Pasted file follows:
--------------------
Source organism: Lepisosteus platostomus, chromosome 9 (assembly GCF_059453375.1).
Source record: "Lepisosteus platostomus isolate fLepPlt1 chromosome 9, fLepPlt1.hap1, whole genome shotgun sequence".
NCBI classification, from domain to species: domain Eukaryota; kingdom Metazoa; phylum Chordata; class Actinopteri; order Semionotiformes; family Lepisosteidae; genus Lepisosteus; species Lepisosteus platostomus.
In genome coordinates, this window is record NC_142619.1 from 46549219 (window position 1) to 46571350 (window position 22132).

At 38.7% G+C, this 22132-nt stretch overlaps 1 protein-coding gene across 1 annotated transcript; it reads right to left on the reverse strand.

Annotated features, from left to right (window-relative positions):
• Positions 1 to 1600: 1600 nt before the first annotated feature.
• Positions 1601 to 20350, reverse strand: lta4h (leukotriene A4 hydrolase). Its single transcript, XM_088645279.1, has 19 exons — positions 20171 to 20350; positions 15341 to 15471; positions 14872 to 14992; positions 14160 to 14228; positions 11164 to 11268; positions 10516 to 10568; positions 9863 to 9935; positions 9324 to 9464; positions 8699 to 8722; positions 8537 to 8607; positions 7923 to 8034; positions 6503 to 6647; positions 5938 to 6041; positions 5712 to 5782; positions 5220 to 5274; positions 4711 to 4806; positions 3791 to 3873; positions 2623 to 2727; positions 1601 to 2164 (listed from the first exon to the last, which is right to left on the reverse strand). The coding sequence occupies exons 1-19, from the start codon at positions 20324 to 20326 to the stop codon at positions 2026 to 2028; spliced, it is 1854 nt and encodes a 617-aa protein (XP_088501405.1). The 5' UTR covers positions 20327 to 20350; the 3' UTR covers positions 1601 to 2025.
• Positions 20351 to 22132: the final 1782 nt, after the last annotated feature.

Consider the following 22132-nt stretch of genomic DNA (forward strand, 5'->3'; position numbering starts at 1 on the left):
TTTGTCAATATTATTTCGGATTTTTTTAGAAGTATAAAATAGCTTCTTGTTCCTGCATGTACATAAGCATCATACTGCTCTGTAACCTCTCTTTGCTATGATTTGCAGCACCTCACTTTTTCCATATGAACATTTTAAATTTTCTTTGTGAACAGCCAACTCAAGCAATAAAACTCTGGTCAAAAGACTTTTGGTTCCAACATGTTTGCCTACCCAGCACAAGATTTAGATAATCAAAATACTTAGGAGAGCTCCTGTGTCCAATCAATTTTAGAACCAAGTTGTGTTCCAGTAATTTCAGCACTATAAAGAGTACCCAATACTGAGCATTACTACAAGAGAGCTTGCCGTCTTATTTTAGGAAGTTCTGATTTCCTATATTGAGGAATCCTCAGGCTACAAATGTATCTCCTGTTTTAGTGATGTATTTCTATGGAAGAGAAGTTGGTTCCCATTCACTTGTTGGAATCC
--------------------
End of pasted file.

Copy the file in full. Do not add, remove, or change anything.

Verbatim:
Source organism: Lepisosteus platostomus, chromosome 9 (assembly GCF_059453375.1).
Source record: "Lepisosteus platostomus isolate fLepPlt1 chromosome 9, fLepPlt1.hap1, whole genome shotgun sequence".
NCBI classification, from domain to species: domain Eukaryota; kingdom Metazoa; phylum Chordata; class Actinopteri; order Semionotiformes; family Lepisosteidae; genus Lepisosteus; species Lepisosteus platostomus.
In genome coordinates, this window is record NC_142619.1 from 46549219 (window position 1) to 46571350 (window position 22132).

At 38.7% G+C, this 22132-nt stretch overlaps 1 protein-coding gene across 1 annotated transcript; it reads right to left on the reverse strand.

Annotated features, from left to right (window-relative positions):
• Positions 1 to 1600: 1600 nt before the first annotated feature.
• Positions 1601 to 20350, reverse strand: lta4h (leukotriene A4 hydrolase). Its single transcript, XM_088645279.1, has 19 exons — positions 20171 to 20350; positions 15341 to 15471; positions 14872 to 14992; positions 14160 to 14228; positions 11164 to 11268; positions 10516 to 10568; positions 9863 to 9935; positions 9324 to 9464; positions 8699 to 8722; positions 8537 to 8607; positions 7923 to 8034; positions 6503 to 6647; positions 5938 to 6041; positions 5712 to 5782; positions 5220 to 5274; positions 4711 to 4806; positions 3791 to 3873; positions 2623 to 2727; positions 1601 to 2164 (listed from the first exon to the last, which is right to left on the reverse strand). The coding sequence occupies exons 1-19, from the start codon at positions 20324 to 20326 to the stop codon at positions 2026 to 2028; spliced, it is 1854 nt and encodes a 617-aa protein (XP_088501405.1). The 5' UTR covers positions 20327 to 20350; the 3' UTR covers positions 1601 to 2025.
• Positions 20351 to 22132: the final 1782 nt, after the last annotated feature.

Consider the following 22132-nt stretch of genomic DNA (forward strand, 5'->3'; position numbering starts at 1 on the left):
TTTGTCAATATTATTTCGGATTTTTTTAGAAGTATAAAATAGCTTCTTGTTCCTGCATGTACATAAGCATCATACTGCTCTGTAACCTCTCTTTGCTATGATTTGCAGCACCTCACTTTTTCCATATGAACATTTTAAATTTTCTTTGTGAACAGCCAACTCAAGCAATAAAACTCTGGTCAAAAGACTTTTGGTTCCAACATGTTTGCCTACCCAGCACAAGATTTAGATAATCAAAATACTTAGGAGAGCTCCTGTGTCCAATCAATTTTAGAACCAAGTTGTGTTCCAGTAATTTCAGCACTATAAAGAGTACCCAATACTGAGCATTACTACAAGAGAGCTTGCCGTCTTATTTTAGGAAGTTCTGATTTCCTATATTGAGGAATCCTCAGGCTACAAATGTATCTCCTGTTTTAGTGATGTATTTCTATGGAAGAGAAGTTGGTTCCCATTCACTTGTTGGAATCC